1.9  General traffic relief schemes. We understand that the Coventry City Council has considered removing a good deal of traffic from the city centre by the construction of an out-of-town General Distribution Depot adjacent to the M6 north of the City and using the Coventry Canal to forward bulk traffic. Quite how this would be financed so as to ensure the competitiveness of local industry, bearing in mind the transhipment costs, we are not sure, but if it were to prove viable, the idea could presumably be used elsewhere. The Coventry Canal is, incidentally, ideally situated to transfer landfill materials from Coventry City Centre to disused quarries in the Nuneaton area.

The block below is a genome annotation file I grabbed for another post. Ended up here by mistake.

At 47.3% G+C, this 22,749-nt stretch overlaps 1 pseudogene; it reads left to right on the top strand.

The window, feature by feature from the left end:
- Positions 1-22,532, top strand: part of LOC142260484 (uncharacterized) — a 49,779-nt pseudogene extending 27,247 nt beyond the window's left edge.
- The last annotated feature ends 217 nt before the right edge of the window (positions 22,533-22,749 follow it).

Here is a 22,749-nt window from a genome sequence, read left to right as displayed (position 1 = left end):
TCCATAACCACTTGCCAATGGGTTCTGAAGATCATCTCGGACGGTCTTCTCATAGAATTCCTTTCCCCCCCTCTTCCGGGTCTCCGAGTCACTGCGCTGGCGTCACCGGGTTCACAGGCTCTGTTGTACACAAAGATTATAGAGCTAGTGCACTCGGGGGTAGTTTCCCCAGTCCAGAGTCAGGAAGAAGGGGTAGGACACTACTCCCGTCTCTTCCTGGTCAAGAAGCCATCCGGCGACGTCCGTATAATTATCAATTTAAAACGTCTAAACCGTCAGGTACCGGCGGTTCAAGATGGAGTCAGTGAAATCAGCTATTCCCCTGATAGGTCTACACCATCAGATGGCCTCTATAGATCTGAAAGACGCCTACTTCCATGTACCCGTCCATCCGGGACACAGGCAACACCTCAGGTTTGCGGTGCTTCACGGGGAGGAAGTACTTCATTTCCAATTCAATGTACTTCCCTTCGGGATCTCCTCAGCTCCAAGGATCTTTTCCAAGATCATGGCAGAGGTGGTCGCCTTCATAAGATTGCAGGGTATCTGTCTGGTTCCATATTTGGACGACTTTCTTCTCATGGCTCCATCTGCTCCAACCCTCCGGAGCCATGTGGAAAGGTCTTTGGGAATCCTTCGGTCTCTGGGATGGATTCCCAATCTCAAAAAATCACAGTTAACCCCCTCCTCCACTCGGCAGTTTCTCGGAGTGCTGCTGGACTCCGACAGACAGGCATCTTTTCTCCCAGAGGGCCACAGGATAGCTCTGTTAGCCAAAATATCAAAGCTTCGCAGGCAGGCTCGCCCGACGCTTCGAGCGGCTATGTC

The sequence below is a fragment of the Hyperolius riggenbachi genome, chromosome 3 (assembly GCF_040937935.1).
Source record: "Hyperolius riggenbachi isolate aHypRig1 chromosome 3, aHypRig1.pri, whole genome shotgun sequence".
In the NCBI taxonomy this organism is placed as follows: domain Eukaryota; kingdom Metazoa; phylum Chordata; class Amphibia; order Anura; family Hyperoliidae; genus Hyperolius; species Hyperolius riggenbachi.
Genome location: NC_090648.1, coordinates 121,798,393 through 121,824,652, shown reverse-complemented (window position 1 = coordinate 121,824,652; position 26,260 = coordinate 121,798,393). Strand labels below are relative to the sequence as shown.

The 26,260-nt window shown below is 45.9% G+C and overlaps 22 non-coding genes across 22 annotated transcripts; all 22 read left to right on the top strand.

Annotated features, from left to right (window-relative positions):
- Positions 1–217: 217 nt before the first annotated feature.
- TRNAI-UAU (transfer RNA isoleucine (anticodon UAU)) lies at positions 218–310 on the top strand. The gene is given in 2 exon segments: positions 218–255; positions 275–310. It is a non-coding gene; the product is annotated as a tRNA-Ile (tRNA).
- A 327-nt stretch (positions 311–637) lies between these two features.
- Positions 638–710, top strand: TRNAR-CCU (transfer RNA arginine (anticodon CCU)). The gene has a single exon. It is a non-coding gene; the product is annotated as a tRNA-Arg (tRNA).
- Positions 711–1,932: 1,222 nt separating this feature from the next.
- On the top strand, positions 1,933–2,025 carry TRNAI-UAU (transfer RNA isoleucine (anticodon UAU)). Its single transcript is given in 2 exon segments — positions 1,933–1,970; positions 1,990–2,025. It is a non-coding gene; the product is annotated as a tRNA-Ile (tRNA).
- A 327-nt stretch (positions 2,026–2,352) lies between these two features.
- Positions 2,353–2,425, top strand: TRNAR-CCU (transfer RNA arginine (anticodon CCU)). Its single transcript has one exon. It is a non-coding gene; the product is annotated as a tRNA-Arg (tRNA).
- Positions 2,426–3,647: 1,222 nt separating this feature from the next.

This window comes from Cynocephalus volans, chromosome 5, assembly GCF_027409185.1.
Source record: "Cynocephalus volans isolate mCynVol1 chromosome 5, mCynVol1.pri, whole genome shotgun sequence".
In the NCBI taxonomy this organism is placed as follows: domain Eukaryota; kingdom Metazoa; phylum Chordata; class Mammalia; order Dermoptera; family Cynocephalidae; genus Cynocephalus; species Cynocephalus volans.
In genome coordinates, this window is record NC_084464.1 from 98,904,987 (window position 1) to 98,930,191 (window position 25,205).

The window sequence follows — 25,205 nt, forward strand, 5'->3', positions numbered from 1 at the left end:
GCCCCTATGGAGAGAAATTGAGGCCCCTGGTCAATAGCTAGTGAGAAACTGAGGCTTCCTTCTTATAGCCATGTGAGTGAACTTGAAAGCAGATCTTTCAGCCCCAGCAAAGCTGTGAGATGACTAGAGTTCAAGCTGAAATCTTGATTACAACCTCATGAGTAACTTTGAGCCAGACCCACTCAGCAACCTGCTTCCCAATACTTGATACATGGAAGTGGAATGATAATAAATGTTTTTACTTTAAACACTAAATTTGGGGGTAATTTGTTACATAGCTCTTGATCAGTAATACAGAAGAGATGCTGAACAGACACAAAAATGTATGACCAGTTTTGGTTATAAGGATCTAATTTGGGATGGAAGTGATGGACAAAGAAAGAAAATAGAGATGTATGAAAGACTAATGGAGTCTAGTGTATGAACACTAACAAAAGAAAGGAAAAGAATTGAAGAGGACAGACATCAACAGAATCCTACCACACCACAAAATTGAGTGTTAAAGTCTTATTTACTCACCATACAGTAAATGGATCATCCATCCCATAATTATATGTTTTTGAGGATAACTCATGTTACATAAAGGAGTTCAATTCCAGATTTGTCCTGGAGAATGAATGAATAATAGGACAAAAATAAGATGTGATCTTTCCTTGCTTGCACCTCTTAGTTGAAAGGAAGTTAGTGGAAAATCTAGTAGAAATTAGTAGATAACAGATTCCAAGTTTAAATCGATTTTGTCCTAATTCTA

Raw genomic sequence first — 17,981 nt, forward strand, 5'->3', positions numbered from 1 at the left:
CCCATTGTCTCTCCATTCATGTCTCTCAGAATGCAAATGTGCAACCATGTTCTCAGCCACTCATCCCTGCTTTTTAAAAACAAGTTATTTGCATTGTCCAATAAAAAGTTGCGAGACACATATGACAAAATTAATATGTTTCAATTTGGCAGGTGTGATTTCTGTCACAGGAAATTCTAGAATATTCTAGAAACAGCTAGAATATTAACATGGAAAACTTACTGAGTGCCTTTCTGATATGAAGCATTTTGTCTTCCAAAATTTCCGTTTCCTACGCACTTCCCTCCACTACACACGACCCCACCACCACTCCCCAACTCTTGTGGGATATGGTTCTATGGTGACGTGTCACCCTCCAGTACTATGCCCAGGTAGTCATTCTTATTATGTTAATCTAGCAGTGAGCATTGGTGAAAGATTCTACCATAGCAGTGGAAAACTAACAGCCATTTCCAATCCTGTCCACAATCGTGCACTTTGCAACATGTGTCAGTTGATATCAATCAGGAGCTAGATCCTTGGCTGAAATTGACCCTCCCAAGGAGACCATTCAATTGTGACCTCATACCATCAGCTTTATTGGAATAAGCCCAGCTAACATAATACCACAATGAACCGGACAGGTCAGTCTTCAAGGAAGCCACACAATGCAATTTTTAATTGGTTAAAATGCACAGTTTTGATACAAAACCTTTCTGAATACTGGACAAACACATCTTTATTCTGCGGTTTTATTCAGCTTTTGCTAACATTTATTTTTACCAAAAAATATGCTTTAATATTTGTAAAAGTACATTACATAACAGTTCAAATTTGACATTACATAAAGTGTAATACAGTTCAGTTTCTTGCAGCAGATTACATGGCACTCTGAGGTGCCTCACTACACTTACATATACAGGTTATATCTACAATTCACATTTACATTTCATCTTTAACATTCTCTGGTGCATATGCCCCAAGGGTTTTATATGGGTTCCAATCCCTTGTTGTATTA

In the Fenland area considerable relief might be effected to the A49 between Kings Lynn, Wisbech and the A1 near Peterborough by making more use of the rivers and waterways, many of which are used for drainage, in the area. CBOA members South Midland Water Transport Ltd have carried out trial movements inland of timber from Wisbech for several destinations including Northampton, Kings Langley and Bletchley, and have also prepared a report on river conditions and minor improvements which has been submitted to both the Environment Agency and Fenland District Council as the authority for the Port of Wisbech. Although the go-ahead has now (July 2000) been given for a bypass round the village of Thornley, the road will still have bottle necks at other places, and the reduction of heavy freight traffic passing along it will be beneficial generally, In this case a combination of improvements to the waterway infrastructure and an imaginative use of the existing waterways could see industry at places such as Wisbech being serviced by LASH barges from overseas, and imports proceeding inland to Peterborough for transhipment by the same means; or proceeding by means of smaller craft as far upstream as Northampton for interchange to the motorway network. The storage and warehousing of goods for interchange to motorway or rail could be a profitable business in this part of the country, especially in relation to trade with Scandinavia, the Baltic, N Germany and the Netherlands. LASH barge services currently connect the Port of Ipswich with Scandinavian, Canadian and US ports. Materials destined for the Wisbech/Peterborough area are currently offloaded at Ipswich and taken by road to the above places. Improvements to the Fenland waterways of the Middle Level could draw Kings Lynn into the same waterway network, whilst a similar scheme involving the Fenlands to the west of the Nene could connect with the ports of Foss Bridge on the Welland, Boston and Lincoln on the Witham, and the Trent via the Fossdyke Canal. It goes without saying that such a scheme would have extra benefits for tourism and the leisure industry in an area sorely in need of such investment.